Please join us for a discussion on what the THAAD dispute tells us about when public diplomacy and soft power does and does not work
Not Just Dust in the Wind: China-Korea Cooperation on Transborder Air Pollution Pollution originating in China carried by the prevailing winds presents a number of serious environmental and health concerns for Korea. While the issue is portrayed in Korea as one stemming solely from China, foreign manufacturing investments in China, including those from Korea, play a key role in contributing to the problem and necessitate Seoul’s cooperation in its resolution. Please join KEI and Dr. Matthew Shapiro for an analysis of the connections between international economics and transboundary air pollution in Northeast Asia, including coordination on possible solutions to this complex issue. Please click here to read Dr. Shapiro's paper.
May 6, 2016
Scroll down for the video recording of this event. Navigating Korea's Labor Market Reforms Thursday | January 21, 2016 12:00 pm – 1:30 pm With remarks by: Chang Hong-geun Director, Industrial Relations Research Division Korea Labor Institute Moderated by: Kyle Ferrier Director of Academic Affairs and Research Korea Economic Institute Faced with growing youth unemployment and public dissatisfaction with labor market conditions, representatives from South Korean labor, management, and government finalized an agreement to reform the domestic labor regime in September last year. This first step to reform South Korea’s labor market introduces a number of significant new measures, including the expansion of the social safety net and clarification of employment guidelines, but significant opposition from major labor unions jeopardizes its full implementation. KEI hosted Dr. Chang Hong-geun to present his findings. He outlined the importance of this agreement and how the political differences among the three stakeholders can be navigated to advance the initial stages of South Korea’s labor market reform. To read Dr. Chang's paper, please click here.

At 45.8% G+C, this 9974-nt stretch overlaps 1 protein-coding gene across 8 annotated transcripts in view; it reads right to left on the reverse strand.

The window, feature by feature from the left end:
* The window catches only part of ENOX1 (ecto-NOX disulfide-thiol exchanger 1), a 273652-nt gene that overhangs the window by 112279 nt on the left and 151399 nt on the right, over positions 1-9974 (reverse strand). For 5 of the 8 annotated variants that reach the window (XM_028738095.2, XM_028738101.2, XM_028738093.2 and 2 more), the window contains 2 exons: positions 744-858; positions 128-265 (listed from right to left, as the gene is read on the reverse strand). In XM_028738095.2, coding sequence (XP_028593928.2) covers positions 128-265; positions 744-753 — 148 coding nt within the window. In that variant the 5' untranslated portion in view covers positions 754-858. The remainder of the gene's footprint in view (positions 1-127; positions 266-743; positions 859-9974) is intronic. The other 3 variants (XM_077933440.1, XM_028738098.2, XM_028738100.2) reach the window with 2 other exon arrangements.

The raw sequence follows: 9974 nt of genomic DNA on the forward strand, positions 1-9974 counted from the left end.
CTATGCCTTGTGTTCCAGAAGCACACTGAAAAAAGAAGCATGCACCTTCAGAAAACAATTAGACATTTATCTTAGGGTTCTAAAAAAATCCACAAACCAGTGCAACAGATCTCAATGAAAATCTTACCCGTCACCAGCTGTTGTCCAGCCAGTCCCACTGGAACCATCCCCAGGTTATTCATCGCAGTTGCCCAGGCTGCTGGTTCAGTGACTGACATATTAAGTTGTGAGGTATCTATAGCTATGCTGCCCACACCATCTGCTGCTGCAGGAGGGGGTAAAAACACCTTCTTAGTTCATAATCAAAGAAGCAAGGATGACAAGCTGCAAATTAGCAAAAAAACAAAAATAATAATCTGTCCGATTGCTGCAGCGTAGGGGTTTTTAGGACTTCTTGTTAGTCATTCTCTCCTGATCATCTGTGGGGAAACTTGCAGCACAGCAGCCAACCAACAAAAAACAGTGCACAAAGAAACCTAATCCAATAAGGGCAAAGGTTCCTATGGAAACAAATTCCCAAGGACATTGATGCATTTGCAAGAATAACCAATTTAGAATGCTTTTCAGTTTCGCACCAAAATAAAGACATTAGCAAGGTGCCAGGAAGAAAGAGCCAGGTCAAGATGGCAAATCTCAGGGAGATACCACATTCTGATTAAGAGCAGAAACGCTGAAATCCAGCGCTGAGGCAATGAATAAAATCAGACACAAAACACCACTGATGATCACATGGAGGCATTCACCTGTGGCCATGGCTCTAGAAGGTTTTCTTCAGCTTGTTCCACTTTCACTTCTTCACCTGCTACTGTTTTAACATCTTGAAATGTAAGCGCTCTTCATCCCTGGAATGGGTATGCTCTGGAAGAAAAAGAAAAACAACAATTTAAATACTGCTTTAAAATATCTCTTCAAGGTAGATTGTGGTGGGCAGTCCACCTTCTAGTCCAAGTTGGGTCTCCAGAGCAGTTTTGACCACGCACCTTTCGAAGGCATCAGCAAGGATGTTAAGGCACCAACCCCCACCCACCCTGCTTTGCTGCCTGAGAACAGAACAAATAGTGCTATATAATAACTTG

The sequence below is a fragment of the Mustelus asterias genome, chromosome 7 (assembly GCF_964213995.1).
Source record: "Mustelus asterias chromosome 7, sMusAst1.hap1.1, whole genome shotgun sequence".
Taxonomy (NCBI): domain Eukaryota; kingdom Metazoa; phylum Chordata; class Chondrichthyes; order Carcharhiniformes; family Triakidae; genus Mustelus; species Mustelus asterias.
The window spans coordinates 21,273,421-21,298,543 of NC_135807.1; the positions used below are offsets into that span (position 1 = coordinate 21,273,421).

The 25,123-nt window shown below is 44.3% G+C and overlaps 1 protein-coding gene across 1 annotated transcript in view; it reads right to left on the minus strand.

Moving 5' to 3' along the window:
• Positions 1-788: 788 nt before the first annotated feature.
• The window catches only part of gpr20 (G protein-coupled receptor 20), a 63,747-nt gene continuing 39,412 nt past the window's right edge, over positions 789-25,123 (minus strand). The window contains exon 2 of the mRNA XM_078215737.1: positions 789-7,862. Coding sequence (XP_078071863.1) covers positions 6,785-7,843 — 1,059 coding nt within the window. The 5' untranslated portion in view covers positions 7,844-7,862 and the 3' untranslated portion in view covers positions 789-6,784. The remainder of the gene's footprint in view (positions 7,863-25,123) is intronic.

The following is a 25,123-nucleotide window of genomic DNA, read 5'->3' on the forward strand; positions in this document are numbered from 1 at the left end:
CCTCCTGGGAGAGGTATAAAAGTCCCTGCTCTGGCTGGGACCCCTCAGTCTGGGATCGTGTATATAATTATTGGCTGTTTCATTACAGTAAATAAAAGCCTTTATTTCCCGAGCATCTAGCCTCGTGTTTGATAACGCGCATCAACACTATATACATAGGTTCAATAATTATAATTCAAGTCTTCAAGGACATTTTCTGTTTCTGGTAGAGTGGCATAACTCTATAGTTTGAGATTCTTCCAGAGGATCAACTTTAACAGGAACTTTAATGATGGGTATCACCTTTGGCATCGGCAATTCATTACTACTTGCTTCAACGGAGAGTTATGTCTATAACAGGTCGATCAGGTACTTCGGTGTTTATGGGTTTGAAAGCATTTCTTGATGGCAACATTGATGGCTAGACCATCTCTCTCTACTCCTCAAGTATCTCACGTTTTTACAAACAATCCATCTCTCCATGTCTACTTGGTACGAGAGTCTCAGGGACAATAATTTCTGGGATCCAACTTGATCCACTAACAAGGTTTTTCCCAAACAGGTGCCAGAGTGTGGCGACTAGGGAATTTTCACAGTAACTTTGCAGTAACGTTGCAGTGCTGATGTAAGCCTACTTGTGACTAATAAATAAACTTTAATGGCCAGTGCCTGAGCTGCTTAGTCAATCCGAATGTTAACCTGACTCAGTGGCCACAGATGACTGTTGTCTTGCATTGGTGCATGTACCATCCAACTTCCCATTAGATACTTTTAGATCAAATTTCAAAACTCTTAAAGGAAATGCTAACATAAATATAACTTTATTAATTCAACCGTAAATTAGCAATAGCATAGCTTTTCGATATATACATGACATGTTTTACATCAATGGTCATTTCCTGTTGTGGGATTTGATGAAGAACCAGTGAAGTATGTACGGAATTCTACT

January 11, 2016
Since the death of Kim Il-sung in 1994 there have been numerous predictions that the collapse of the North Korean political system would be imminent, yet the Kim dynasty continues to rule. Although some prominent experts have emphasized the resilience of the North Korean regime, there is a dearth of explanations as to why outlook on the fate of North Korea’s leadership has differed so greatly from reality.